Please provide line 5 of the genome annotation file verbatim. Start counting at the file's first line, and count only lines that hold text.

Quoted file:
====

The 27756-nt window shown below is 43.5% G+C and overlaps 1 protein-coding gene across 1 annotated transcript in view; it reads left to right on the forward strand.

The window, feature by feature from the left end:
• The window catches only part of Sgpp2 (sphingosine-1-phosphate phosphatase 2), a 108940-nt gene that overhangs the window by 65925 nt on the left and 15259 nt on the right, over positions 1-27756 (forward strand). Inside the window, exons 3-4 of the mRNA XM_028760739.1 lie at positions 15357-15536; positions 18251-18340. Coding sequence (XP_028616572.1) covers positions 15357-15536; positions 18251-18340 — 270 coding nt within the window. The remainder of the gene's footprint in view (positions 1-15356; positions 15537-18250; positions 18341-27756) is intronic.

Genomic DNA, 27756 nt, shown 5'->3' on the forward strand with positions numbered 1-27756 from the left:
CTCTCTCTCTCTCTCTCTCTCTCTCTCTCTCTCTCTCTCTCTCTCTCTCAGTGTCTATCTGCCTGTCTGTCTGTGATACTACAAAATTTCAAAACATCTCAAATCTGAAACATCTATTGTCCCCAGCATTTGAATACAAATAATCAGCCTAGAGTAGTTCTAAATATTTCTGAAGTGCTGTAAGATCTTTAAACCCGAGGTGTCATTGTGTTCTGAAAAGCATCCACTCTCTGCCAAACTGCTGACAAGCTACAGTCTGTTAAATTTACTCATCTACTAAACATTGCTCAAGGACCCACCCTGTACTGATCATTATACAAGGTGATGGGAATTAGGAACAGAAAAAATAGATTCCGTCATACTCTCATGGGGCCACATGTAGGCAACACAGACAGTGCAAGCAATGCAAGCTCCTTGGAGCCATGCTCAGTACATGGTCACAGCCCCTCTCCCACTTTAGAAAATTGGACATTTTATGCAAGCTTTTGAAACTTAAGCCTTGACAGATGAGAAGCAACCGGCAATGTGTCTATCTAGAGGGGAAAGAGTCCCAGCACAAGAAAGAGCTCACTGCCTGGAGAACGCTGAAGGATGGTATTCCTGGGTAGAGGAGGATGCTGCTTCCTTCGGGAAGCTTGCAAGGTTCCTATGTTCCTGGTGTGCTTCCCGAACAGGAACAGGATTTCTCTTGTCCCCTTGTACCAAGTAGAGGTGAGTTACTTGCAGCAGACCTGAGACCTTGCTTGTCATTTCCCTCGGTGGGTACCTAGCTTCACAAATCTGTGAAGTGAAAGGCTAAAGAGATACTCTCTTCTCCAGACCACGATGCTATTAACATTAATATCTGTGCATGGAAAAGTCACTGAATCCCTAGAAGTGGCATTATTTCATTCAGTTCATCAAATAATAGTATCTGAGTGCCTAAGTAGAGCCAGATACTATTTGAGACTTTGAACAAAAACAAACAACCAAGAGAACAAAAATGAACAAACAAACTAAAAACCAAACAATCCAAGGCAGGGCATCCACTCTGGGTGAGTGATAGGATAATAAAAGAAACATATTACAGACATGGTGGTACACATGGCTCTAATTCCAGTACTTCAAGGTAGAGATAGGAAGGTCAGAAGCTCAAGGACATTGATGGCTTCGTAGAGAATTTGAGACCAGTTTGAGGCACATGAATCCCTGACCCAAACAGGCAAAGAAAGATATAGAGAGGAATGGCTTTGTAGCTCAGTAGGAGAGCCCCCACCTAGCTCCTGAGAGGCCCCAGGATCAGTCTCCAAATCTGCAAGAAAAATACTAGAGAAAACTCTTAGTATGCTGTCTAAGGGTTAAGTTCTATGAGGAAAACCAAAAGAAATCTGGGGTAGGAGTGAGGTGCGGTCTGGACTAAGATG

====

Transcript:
CTCTCTCTCTCTCTCTCTCTCTCTCTCTCTCTCTCTCTCTCTCTCTCTCAGTGTCTATCTGCCTGTCTGTCTGTGATACTACAAAATTTCAAAACATCTCAAATCTGAAACATCTATTGTCCCCAGCATTTGAATACAAATAATCAGCCTAGAGTAGTTCTAAATATTTCTGAAGTGCTGTAAGATCTTTAAACCCGAGGTGTCATTGTGTTCTGAAAAGCATCCACTCTCTGCCAAACTGCTGACAAGCTACAGTCTGTTAAATTTACTCATCTACTAAACATTGCTCAAGGACCCACCCTGTACTGATCATTATACAAGGTGATGGGAATTAGGAACAGAAAAAATAGATTCCGTCATACTCTCATGGGGCCACATGTAGGCAACACAGACAGTGCAAGCAATGCAAGCTCCTTGGAGCCATGCTCAGTACATGGTCACAGCCCCTCTCCCACTTTAGAAAATTGGACATTTTATGCAAGCTTTTGAAACTTAAGCCTTGACAGATGAGAAGCAACCGGCAATGTGTCTATCTAGAGGGGAAAGAGTCCCAGCACAAGAAAGAGCTCACTGCCTGGAGAACGCTGAAGGATGGTATTCCTGGGTAGAGGAGGATGCTGCTTCCTTCGGGAAGCTTGCAAGGTTCCTATGTTCCTGGTGTGCTTCCCGAACAGGAACAGGATTTCTCTTGTCCCCTTGTACCAAGTAGAGGTGAGTTACTTGCAGCAGACCTGAGACCTTGCTTGTCATTTCCCTCGGTGGGTACCTAGCTTCACAAATCTGTGAAGTGAAAGGCTAAAGAGATACTCTCTTCTCCAGACCACGATGCTATTAACATTAATATCTGTGCATGGAAAAGTCACTGAATCCCTAGAAGTGGCATTATTTCATTCAGTTCATCAAATAATAGTATCTGAGTGCCTAAGTAGAGCCAGATACTATTTGAGACTTTGAACAAAAACAAACAACCAAGAGAACAAAAATGAACAAACAAACTAAAAACCAAACAATCCAAGGCAGGGCATCCACTCTGGGTGAGTGATAGGATAATAAAAGAAACATATTACAGACATGGTGGTACACATGGCTCTAATTCCAGTACTTCAAGGTAGAGATAGGAAGGTCAGAAGCTCAAGGACATTGATGGCTTCGTAGAGAATTTGAGACCAGTTTGAGGCACATGAATCCCTGACCCAAACAGGCAAAGAAAGATATAGAGAGGAATGGCTTTGTAGCTCAGTAGGAGAGCCCCCACCTAGCTCCTGAGAGGCCCCAGGATCAGTCTCCAAATCTGCAAGAAAAATACTAGAGAAAACTCTTAGTATGCTGTCTAAGGGTTAAGTTCTATGAGGAAAACCAAAAGAAATCTGGGGTAGGAGTGAGGTGCGGTCTGGACTAAGATG